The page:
20. 20. Zeigarnik Effect Mental sets
  21. 21. Bluma Wulfovna Zeigarnik 1900 – 1988 Soviet psychologist and psychiatrist
  22. 22. The Zeigarnik Effect People remember uncompleted or interrupted tasks better than completed tasks. https://en.wikipedia.org/wiki/Zeigarnik_effect
  23. 23. Zeigarnik theorized that incomplete tasks incite “psychic tension” in you, which can be a persuasive impetus to complete the task. http://www.rightattitudes.com/2017/03/14/zeigarnik-effect/
  24. 24. Incomplete tasks trigger stress
  25. 25. https://www.90percentofeverything.com/ 2013/08/21/deadly-set-how-too-much-focus- causes-mistakes/ https://en.m.wikipedia.org/wiki/ Eastern_Air_Lines_Flight_401
  26. 26. Mental sets https://en.wikipedia.org/wiki/Set_(psychology) A mental set is a framework for thinking about a problem. It can be shaped by habit or by desire. Mental sets can make it easy to solve a class of problem, but attachment to the wrong mental set can inhibit problem-solving and creativity.
  27. 27. What have we learned?
  28. 28. Humans complete tasks in a specific order.
  29. 29. https://www.aol.com/2010/07/14/20-most-annoying-things-at-the-grocery-store https://www.thecomplainingcow.co.uk/supermarkets-most-annoying-habits-revealed/
  30. 30. Photo https://www.bdcnetwork.com/5-breakthrough-applications-vertical- transportation https://bigdatalittleyou.files.wordpress.com/2013/05/smartelevator.jpg
  31. 31. Humans fixate on their task… https://www.lostateminor.com/2015/07/15/open-source- blinkers-for-those-irritated-by-the-sight-of-humans/
  32. 32. Photo, Harsh1: https://flic.kr/p/8oz4UM More on cliffhangers at: http://www.bbc.com/culture/story/20160201-why-we-love-a-cliffhanger
  33. 33. https://youtu.be/vJG698U2Mvo Simons & Chabris Selective Attention Test
  34. 34. https://www.dailymotion.com/video/x2qumj0 Derren Brown, Person Swap
  35. 35. … until they consider it finished, when they move on to something else.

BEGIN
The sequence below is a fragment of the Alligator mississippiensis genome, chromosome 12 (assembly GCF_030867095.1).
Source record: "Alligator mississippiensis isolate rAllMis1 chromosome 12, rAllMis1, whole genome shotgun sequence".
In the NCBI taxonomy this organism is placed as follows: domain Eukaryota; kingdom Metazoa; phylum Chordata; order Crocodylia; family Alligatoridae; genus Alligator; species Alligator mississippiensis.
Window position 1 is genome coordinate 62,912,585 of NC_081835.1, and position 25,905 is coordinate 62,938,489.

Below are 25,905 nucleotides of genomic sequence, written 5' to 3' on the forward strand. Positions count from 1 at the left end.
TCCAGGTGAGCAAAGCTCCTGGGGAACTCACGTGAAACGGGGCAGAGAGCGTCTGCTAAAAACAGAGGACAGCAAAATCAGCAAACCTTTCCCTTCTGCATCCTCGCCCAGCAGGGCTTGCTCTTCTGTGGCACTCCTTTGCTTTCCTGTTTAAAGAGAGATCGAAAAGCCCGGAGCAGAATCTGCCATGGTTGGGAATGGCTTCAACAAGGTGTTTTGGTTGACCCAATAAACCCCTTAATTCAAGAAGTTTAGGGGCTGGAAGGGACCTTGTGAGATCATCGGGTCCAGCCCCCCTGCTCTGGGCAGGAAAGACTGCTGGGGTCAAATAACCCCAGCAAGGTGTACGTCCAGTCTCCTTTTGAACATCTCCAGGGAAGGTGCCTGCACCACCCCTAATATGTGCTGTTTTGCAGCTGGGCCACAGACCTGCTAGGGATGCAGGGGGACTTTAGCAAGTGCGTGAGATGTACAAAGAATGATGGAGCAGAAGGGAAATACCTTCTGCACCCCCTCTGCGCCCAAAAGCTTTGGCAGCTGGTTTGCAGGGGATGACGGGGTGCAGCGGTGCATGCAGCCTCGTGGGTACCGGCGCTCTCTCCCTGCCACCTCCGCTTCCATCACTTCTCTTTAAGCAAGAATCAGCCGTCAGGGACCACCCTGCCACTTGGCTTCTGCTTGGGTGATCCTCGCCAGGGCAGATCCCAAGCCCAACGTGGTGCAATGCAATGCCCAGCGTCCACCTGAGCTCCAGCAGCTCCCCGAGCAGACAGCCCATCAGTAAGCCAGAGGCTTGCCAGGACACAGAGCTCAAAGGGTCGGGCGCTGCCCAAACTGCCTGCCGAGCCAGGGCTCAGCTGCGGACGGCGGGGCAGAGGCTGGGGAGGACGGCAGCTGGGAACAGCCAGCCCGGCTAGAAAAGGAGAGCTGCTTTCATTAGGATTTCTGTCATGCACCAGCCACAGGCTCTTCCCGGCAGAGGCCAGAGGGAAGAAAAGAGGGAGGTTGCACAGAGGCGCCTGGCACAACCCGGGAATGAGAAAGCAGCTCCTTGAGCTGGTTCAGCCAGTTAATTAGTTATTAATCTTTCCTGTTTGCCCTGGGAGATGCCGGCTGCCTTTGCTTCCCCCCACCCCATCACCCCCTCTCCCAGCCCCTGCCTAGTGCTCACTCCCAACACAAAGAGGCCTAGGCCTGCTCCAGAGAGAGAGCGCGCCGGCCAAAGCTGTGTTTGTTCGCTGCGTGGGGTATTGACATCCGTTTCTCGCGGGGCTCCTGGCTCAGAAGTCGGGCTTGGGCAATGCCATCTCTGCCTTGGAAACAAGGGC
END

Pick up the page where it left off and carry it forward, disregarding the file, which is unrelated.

36. 36. Photo: https://szeifertjudit.files.wordpress.com/2015/10/peter-falk-as-columbo.jpg Just one more thing… Columbo
  37. 37. Jesmond’s
 Laws of Task Modelling 1. Order matters 2. We’re fixated on completion 3. We forget afterwards
  38. 38. Interaction design vs Jesmond’s Laws of Task Modelling*
  39. 39. Interaction design vs Jesmond’s Laws of Task Modelling* with apologies to the brands featured, you’re really very far from the only ones *
  40. 40. Law 1
 Order matters Law 2 Fixated
  41. 41. Law 3
 Forget afterwards Law 2 Fixated
  42. 42. Law 2 Fixated
  43. 43. Law 1
 Order matters Law 2 Fixated
  44. 44. Law 1
 Order matters
  45. 45. Law 1
 Order matters
  46. 46. Law 3
 Forget afterwards
  47. 47. 1Understand your users
  48. 48. 1Understand your users’ tasks
  49. 49. 1Understand your users
  50. 50. 2Identify common steps
  51. 51. 3<Magic goes here>
  52. 52. Boxes, arrows &
 washing machines
  53. 53. Main task Step 1 Step 2 Goal Factor 1 Factor 2 Factor 3 Step 3
  54. 54. Main task Step 1 Step 2 Goal Factor 1 Factor 2 Factor 3 Step 3 Step 4
  55. 55. Produce a task model Research users’ tasks Identify common steps Boxes Arrows Washing machines Draw diagram Order & name steps Feedback Win!
  56. 56. Templates at: cxpartners.co.uk/ ux-resources
  57. 57. Designing with task models in mind
  58. 58. Jesmond’s
 Laws of Task Modelling 1. Order matters 2. We’re fixated on completion 3. We forget afterwards
  59. 59. ?Any questions…? @jesmond jesmond@jesmondallen.co.uk